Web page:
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Biological Evidence In Forensic

Introduction

Biological evidence is a very broad category of evidences. It is a physical evidence classified based on the nature of the evidence. The word biological derived from the word biology, referring to living organism where else evidence is define as something legally submitted to a competent tribunal as a means of ascertaining the truth of any alleged matter of fact under investigation before it or information that is used in a court of law to prove something.

Therefore, biological evidence can be referred as biological materials or substances such as hair, tissue, bones, teeth, blood, semen or other bodily fluids including items containing biological material and used to corroborate and provide mean of proofing statement or claims in trials.

Types of Biological Evidence

As the term signifies, biological evidence comes from various sources of origin. It can be from human, plants or animals origin. Pollen, algae, fungi and diatom are examples of evidence from plants. Likewise microbes and insects are evidence from animals. For the benefit of the reader, this article will focus on biological evidence of human origin. Hence, the term biological evidence in the rest of the article is referring to human origin biological evidence.

Biological evidence includes:

  • Blood and blood stains
  • Semen and seminal stains
  • Saliva
  • Urine
  • Tissues and cells
  • Bones and organs
  • Hair
  • Teeth
  • Fecal and fecal stains
  • Vomit
  • Stomach contents
  • Sweat
  • Ear wax

Analysis

  1. Toxicology

    Sample like blood, urine, vomits and stomach contents are very useful in this analysis. The detection, identification and quantification of toxicology relevant substances and the interpretation of the results from this biological evidence aid in investigation on various cases such as death investigation, poisoning and drug use or abuse. Among the common analysis in toxicology are blood ethanol analysis, carbon monoxide analysis and pesticide (paraquat /organophosphate) analysis for poisoning.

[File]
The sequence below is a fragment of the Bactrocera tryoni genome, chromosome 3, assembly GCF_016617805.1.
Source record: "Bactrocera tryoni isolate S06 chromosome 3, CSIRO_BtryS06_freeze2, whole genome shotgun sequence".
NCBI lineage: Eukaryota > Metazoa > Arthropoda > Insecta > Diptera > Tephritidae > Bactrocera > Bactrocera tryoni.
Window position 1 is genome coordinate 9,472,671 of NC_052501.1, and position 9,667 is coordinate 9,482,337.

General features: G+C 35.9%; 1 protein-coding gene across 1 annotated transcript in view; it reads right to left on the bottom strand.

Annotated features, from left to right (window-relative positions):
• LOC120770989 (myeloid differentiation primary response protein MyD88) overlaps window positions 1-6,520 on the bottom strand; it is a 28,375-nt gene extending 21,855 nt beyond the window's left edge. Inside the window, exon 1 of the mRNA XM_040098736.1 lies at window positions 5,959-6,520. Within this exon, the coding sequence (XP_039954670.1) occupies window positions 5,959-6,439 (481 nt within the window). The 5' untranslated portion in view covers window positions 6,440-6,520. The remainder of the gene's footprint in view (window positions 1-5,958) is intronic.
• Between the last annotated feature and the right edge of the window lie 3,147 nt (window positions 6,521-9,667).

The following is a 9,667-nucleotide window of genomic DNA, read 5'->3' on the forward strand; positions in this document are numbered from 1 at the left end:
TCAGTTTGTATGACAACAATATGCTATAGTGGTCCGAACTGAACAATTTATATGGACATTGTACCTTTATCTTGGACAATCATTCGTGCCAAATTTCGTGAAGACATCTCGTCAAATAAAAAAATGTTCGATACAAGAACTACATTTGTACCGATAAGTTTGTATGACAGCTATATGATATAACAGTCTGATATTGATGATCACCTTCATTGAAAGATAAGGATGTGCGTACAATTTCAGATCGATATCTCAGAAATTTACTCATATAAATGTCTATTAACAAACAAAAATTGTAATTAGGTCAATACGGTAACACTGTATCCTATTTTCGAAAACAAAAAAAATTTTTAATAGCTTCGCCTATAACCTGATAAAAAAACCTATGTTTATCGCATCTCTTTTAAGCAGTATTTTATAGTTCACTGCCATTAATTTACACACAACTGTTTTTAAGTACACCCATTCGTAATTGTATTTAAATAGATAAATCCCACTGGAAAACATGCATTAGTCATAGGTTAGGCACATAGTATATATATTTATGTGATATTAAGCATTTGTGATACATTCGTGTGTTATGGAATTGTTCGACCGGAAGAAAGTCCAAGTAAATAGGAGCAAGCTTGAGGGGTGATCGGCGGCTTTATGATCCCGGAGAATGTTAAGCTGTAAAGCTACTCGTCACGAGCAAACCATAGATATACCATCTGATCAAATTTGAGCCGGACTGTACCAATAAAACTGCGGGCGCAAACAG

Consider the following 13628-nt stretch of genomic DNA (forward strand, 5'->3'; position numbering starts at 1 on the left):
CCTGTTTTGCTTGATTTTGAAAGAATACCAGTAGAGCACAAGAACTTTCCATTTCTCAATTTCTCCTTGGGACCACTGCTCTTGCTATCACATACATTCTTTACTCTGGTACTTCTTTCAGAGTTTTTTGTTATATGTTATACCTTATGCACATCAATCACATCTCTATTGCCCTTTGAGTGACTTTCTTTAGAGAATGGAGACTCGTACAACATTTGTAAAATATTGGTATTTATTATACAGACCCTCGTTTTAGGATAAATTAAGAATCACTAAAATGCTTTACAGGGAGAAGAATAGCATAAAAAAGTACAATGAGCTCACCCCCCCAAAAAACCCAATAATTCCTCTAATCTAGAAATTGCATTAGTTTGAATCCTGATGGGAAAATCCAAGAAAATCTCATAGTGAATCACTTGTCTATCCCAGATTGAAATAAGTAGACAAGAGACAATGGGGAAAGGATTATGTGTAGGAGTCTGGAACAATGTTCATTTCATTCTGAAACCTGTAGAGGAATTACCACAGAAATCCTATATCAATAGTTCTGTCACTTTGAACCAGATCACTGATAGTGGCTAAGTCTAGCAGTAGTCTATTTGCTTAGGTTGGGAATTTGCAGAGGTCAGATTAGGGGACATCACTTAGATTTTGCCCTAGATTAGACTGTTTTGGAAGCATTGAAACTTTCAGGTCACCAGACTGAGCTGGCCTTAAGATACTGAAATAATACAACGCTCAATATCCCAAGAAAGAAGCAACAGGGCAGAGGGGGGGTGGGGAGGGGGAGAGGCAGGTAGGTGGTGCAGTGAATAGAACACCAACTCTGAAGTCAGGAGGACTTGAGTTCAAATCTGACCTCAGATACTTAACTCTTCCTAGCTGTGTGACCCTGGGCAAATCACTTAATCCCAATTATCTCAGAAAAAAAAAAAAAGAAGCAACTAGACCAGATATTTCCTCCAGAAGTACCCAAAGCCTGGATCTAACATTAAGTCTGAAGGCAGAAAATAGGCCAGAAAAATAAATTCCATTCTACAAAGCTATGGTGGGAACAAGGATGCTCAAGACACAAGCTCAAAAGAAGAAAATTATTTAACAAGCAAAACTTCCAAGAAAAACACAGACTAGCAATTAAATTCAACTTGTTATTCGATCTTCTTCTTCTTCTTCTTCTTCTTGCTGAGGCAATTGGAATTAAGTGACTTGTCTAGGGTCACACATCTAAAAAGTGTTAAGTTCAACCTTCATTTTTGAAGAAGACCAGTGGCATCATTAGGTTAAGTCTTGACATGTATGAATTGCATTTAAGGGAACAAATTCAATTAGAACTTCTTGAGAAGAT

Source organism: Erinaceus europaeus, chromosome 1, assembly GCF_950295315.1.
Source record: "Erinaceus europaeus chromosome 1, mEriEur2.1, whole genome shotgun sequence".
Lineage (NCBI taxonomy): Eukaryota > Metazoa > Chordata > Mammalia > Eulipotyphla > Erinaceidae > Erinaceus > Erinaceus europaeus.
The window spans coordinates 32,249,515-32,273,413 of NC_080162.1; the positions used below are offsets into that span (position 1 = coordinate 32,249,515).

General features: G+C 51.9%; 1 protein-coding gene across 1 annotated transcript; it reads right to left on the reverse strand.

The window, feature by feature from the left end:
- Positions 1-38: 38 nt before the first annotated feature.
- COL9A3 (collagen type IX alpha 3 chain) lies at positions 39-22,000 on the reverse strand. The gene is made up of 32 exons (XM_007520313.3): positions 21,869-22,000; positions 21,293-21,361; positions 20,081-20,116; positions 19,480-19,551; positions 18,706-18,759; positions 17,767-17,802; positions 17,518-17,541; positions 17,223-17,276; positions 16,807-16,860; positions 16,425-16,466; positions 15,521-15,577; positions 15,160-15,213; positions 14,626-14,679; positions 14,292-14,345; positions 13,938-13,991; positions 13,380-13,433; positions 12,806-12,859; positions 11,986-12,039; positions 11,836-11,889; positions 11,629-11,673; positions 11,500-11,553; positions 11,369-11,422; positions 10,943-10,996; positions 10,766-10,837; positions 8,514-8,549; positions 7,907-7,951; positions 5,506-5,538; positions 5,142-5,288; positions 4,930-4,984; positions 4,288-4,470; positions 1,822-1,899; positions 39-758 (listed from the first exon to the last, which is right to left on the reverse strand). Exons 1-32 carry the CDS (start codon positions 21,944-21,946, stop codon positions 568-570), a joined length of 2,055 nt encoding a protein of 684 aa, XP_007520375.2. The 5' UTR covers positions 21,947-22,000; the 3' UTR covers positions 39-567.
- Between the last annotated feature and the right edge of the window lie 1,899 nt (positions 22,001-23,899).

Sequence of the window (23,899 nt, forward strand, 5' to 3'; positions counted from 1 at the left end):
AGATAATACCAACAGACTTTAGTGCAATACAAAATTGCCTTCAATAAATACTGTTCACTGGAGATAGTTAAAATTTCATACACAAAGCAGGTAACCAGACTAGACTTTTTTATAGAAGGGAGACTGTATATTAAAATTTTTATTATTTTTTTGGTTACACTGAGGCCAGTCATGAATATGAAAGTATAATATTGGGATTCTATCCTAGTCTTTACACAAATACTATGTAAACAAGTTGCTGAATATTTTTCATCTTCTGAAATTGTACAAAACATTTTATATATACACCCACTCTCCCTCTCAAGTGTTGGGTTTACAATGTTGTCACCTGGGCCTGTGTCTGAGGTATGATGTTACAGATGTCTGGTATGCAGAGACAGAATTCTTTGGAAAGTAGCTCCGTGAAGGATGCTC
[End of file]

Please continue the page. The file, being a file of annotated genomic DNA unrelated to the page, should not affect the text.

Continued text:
2. DNA Analysis

    DNA analysis is generally limited to things that are biological in nature. Almost all the biological evidence are applicable for DNA analysis except to those bodily fluid without nucleated cells such as tears, perspiration and serum. DNA can also be trace in the sample of hairs with follicles where the DNA are extracted from the cell of follicles. Information gathered from the analysis will be used as for comparison or confirmation of unknown source collection during investigation.

  3. Histopathology Examination

    Tissue can serve as an important sample especially for histopathology examination. Tissue sample usually taken during post-mortem or biopsy and have to go through a numerous processes before being able to be examine under the microscope. Through histopathology examination, we can see the changes to the body up to the cell level. Information detected can be very valuable for further investigation.

  4. Anthropology

    Under this analysis, bones and remains are the sample needed. The analysis on the bones can help:

    • to differentiate between human and animal bones
    • to determine the gender, approximate age and height of the victim
    • to determine the cause of the death through the injuries on the bones

Important Notes

All biological evidence is subjected to deterioration. Therefore collection and storage is very crucial step in ensuring evidence is safely preserved and also contamination avoided. Adhering to proper evidence collection and preservation will help in retaining useful information that can be obtained later from any specific analysis.

In Malaysian scenario more than one personnel or agencies usually involved in different stages of investigation. The evidences will be transported from one personnel or agencies to another. Therefore, it is essential to ensure the safety and integrity of the evidence preserved all time such as having a suitable medium or mechanism of transportation for specific samples and with all the necessary documentation. This is to keep the chain of custody of the sample intact all time and legally accepted by court without any reasonable disputes.

References

  1. Abacus Diagnostic : Dramatically Improving Crime Scene Investigation (2014), Modern Methods of Collection and Preservation of Biological Evidence for Human Identification by DNA Analysis. Retrieved 01, 22, 2014 from tp://www.abacusdiagnostics.com/Modern_Methods_of_Collection.pdf
  2. Crime Scene Investigator Network (2000-2014), The Biological Evidence Preservation Handbook : Best Practices for Evidence Handler. Retrieved 01, 19, 2014 from http://www.crime-scene-investigator.net/BiologicalEvidencePreservationHandbook.pdf
Last Reviewed : 17 March 2014
Writer : Reynold Vicenti